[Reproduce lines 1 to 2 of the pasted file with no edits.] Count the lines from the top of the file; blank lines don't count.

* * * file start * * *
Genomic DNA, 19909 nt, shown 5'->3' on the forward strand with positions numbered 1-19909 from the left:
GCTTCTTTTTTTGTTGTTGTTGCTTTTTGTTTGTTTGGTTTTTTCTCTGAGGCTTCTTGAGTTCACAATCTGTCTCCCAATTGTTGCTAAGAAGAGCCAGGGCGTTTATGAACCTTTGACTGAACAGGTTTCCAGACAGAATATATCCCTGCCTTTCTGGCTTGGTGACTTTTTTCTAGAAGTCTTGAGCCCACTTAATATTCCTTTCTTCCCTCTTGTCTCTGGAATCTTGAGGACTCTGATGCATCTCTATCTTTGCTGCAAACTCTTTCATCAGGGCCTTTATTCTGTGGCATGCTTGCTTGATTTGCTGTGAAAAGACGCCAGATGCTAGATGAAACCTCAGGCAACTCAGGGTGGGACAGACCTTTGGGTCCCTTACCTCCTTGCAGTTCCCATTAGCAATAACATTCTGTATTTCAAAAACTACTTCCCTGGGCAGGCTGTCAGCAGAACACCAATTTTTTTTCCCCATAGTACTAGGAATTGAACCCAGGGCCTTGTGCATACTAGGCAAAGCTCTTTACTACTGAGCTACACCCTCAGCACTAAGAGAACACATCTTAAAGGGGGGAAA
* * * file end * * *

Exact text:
Genomic DNA, 19909 nt, shown 5'->3' on the forward strand with positions numbered 1-19909 from the left:
GCTTCTTTTTTTGTTGTTGTTGCTTTTTGTTTGTTTGGTTTTTTCTCTGAGGCTTCTTGAGTTCACAATCTGTCTCCCAATTGTTGCTAAGAAGAGCCAGGGCGTTTATGAACCTTTGACTGAACAGGTTTCCAGACAGAATATATCCCTGCCTTTCTGGCTTGGTGACTTTTTTCTAGAAGTCTTGAGCCCACTTAATATTCCTTTCTTCCCTCTTGTCTCTGGAATCTTGAGGACTCTGATGCATCTCTATCTTTGCTGCAAACTCTTTCATCAGGGCCTTTATTCTGTGGCATGCTTGCTTGATTTGCTGTGAAAAGACGCCAGATGCTAGATGAAACCTCAGGCAACTCAGGGTGGGACAGACCTTTGGGTCCCTTACCTCCTTGCAGTTCCCATTAGCAATAACATTCTGTATTTCAAAAACTACTTCCCTGGGCAGGCTGTCAGCAGAACACCAATTTTTTTTCCCCATAGTACTAGGAATTGAACCCAGGGCCTTGTGCATACTAGGCAAAGCTCTTTACTACTGAGCTACACCCTCAGCACTAAGAGAACACATCTTAAAGGGGGGAAA